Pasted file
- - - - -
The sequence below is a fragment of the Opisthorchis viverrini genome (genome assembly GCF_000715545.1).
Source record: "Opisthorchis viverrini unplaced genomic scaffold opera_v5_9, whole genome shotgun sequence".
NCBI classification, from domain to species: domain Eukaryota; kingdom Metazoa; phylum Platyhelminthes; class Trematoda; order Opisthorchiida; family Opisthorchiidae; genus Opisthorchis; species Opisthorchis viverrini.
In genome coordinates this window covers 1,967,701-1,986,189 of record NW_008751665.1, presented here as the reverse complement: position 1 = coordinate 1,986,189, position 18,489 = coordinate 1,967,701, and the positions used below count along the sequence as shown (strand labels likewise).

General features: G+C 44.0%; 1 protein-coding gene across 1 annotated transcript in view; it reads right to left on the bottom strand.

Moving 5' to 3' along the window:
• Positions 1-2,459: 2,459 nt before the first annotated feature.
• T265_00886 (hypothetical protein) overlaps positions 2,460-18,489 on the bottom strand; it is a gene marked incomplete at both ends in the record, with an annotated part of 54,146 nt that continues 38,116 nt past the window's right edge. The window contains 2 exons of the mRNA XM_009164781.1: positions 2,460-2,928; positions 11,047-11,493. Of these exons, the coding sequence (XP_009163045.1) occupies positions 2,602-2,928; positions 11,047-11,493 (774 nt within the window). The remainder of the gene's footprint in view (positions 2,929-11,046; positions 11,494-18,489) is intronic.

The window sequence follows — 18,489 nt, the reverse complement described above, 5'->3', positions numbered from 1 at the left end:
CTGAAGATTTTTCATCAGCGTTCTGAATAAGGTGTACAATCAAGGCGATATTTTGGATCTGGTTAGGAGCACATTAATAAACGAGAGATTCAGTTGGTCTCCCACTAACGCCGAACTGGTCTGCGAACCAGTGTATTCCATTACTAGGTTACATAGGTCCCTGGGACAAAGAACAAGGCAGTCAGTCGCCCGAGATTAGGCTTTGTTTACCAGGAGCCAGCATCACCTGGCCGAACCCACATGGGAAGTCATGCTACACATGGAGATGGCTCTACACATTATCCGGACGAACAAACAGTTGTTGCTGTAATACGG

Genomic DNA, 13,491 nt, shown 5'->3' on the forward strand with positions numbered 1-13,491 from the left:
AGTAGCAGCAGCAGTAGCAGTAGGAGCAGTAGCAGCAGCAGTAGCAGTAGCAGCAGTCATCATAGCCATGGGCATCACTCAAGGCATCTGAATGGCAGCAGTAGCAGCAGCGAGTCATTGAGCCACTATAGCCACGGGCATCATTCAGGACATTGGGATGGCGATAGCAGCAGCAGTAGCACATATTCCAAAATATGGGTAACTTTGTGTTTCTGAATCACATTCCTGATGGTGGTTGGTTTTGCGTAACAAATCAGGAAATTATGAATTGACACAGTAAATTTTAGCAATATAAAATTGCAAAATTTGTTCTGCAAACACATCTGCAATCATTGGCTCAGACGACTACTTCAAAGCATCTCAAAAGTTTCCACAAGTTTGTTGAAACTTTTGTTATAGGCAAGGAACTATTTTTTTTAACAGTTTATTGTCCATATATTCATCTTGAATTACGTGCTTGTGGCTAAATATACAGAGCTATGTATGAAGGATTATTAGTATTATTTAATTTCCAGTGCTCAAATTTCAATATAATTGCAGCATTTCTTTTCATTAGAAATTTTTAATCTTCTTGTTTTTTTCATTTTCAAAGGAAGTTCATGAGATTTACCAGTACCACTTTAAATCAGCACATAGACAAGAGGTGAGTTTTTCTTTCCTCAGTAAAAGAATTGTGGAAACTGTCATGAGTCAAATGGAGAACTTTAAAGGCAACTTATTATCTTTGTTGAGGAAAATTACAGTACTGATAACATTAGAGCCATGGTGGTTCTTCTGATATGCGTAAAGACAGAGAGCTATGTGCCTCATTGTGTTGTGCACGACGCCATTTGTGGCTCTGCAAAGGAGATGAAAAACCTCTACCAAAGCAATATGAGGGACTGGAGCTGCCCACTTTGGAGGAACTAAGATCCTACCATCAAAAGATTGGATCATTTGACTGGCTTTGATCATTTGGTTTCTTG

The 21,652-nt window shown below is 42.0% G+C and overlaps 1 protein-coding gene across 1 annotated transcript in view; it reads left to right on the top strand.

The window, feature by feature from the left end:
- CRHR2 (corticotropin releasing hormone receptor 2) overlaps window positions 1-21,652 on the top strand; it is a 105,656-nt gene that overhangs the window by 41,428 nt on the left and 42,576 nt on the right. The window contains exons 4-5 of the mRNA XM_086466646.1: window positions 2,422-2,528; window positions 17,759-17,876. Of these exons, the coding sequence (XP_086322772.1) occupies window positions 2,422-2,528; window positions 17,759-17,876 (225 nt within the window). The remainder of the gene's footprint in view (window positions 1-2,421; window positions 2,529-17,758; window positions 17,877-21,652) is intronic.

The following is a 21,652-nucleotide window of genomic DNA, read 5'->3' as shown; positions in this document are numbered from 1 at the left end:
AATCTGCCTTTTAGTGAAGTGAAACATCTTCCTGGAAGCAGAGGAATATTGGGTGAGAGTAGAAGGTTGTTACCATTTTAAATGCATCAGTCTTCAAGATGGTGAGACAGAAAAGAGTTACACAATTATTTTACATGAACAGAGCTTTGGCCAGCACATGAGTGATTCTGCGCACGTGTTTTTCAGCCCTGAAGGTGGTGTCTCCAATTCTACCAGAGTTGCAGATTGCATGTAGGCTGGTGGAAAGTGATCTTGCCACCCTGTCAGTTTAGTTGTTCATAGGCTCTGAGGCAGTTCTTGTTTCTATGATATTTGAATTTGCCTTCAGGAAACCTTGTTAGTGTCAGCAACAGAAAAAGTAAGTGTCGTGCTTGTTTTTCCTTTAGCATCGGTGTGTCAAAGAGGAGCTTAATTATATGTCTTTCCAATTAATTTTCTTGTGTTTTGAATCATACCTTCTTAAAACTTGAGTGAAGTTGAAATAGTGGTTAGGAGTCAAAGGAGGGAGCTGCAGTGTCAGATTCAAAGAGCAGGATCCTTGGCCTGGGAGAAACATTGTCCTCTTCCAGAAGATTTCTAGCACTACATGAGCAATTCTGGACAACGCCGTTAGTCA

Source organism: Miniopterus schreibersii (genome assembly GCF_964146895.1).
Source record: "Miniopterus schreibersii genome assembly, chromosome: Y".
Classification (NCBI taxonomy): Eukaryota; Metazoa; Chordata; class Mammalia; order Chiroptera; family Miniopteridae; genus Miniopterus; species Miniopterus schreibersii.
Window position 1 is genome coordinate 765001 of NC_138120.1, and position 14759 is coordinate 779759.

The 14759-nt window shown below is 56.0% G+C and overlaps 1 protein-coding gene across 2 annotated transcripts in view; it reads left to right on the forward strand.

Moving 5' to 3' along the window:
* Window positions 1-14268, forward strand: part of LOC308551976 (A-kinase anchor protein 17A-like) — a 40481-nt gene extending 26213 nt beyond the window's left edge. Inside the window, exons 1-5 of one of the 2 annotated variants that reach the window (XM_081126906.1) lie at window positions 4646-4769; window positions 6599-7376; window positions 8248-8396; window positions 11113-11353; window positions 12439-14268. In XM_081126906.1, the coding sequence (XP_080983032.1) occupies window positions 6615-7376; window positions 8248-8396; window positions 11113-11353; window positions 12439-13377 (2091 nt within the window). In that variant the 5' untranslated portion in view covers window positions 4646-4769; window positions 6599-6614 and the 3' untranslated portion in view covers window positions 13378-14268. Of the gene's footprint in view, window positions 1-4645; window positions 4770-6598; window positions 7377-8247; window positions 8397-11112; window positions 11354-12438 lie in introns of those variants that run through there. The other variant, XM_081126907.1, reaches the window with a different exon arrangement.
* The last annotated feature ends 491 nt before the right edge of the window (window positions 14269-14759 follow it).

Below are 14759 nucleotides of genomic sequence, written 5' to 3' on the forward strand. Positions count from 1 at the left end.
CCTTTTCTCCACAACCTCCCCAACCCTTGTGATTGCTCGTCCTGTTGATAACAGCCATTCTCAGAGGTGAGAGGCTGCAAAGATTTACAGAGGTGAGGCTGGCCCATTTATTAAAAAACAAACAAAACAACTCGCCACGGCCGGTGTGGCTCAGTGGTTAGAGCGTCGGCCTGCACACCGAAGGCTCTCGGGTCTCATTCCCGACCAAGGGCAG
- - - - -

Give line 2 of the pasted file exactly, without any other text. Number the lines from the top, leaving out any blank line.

Source record: "Opisthorchis viverrini unplaced genomic scaffold opera_v5_9, whole genome shotgun sequence".